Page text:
Click on Test Configuration to validate your input. You should see the message Connection successful: Connection to Microsoft cloud was successful.
SAP LaMa communicates with the virtual machine using the SAP Host Agent. If you deploy the virtual machines manually or not using the Azure Resource Manager template from the quickstart repository, make sure to install the latest SAP Host Agent and the SAP Adaptive Extensions.
Access management for cloud resources is a critical function for any organization that is using the cloud. Role-based access control (RBAC) helps you manage who has access to Azure resources, what they can do with those resources, and what areas they have access to. RBAC is an authorization system built on Azure Resource Manager that provides fine-grained access management of Azure resources.
The way you control access to resources using RBAC is to create role assignments. This is a key concept to understand – it’s how permissions are enforced. A role assignment consists of three elements: security principal, role definition, and scope.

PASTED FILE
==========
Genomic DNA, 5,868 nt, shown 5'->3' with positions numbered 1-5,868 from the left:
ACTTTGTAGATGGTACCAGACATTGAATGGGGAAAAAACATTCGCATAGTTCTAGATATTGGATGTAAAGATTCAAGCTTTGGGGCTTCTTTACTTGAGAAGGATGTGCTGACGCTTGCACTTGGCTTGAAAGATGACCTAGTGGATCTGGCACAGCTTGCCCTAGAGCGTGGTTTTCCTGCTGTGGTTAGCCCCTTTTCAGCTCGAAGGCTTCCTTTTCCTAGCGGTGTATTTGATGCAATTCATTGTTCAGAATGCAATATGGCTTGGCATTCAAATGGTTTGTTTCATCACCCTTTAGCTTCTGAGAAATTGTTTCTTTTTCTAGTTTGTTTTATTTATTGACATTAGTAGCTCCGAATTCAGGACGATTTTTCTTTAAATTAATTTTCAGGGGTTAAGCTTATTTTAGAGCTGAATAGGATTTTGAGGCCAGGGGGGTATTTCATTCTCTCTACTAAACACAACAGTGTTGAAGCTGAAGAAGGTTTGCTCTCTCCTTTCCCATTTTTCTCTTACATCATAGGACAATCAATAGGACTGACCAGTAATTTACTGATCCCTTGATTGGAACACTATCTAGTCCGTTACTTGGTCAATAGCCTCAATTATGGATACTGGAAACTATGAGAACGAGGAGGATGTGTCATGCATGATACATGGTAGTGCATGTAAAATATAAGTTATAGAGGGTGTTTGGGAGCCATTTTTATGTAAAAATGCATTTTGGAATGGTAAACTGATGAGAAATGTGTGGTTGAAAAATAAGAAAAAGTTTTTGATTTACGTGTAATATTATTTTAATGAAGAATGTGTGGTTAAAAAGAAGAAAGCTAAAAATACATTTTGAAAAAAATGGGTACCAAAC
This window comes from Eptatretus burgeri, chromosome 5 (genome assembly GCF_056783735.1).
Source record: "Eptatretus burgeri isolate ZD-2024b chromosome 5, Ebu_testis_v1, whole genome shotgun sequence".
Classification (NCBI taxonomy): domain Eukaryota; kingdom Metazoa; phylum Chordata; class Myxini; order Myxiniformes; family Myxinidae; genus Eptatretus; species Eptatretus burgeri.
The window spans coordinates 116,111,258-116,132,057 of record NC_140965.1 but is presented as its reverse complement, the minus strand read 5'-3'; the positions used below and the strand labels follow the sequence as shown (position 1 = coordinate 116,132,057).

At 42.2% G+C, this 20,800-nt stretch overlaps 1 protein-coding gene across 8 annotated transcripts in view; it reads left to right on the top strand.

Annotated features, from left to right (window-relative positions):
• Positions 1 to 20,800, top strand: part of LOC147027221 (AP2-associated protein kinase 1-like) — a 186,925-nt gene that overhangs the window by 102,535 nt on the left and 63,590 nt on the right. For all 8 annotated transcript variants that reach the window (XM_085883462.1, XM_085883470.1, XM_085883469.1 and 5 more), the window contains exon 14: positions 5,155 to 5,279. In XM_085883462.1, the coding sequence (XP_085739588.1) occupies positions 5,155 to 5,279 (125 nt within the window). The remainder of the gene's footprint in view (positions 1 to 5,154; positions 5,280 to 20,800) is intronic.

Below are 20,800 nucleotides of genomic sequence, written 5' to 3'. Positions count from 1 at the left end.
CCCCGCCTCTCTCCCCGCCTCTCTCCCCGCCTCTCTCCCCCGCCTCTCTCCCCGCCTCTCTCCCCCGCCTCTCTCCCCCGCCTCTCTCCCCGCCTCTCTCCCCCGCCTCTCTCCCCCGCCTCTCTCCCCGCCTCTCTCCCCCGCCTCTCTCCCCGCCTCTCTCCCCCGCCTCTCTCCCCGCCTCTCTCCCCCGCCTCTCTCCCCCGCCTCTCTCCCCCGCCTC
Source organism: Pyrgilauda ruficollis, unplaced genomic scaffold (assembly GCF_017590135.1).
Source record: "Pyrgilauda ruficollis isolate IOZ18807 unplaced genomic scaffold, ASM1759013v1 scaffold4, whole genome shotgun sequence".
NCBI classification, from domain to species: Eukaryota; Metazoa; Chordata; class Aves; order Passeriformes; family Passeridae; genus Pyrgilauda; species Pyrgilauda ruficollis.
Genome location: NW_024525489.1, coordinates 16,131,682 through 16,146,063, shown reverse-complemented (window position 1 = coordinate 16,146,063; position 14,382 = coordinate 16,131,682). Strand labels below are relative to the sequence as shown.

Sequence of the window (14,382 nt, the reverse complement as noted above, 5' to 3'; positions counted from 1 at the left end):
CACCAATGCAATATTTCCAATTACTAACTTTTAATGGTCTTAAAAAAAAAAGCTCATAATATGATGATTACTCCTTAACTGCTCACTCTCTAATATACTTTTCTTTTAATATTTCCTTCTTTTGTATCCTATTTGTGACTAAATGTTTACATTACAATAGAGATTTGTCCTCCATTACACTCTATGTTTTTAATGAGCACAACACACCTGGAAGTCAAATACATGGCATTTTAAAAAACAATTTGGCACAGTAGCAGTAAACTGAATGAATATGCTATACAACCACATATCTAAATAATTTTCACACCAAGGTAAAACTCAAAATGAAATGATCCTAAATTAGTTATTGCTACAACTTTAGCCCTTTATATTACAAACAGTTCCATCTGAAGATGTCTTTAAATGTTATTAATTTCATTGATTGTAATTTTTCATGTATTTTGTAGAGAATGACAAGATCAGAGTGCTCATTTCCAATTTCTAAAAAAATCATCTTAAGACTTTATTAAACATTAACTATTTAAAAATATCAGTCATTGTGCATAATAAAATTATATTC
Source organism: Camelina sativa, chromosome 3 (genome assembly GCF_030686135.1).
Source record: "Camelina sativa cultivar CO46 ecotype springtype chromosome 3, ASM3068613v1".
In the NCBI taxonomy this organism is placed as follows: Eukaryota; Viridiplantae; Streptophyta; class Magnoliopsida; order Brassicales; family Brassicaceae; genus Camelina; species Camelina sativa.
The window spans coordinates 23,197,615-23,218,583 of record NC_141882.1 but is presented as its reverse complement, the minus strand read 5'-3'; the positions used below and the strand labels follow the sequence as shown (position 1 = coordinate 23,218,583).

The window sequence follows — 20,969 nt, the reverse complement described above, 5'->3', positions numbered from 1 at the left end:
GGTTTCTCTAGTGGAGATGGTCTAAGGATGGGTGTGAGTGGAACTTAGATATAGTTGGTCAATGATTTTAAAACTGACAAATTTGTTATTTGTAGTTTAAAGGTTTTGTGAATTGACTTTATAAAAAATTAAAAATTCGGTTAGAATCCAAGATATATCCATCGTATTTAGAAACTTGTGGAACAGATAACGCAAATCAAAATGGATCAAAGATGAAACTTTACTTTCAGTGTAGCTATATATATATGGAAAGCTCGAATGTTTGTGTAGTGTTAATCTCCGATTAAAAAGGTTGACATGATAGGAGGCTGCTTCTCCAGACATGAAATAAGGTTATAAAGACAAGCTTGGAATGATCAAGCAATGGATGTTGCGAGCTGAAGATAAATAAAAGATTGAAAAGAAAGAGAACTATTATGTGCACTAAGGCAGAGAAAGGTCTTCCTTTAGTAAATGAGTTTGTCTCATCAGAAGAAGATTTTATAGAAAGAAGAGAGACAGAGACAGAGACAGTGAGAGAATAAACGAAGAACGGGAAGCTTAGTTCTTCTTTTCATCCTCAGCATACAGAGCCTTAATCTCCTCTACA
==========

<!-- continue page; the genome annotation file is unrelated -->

Security principal: A security principal is an object that represents a user, group, service principal, or managed identity that is requesting access to Azure resources.
User - An individual who has a profile in Azure Active Directory.
Group - A set of users created in Azure Active Directory.
Service principal - A security identity used by applications or services to access specific Azure resources. You can think of it as a user identity (username and password or certificate) for an application.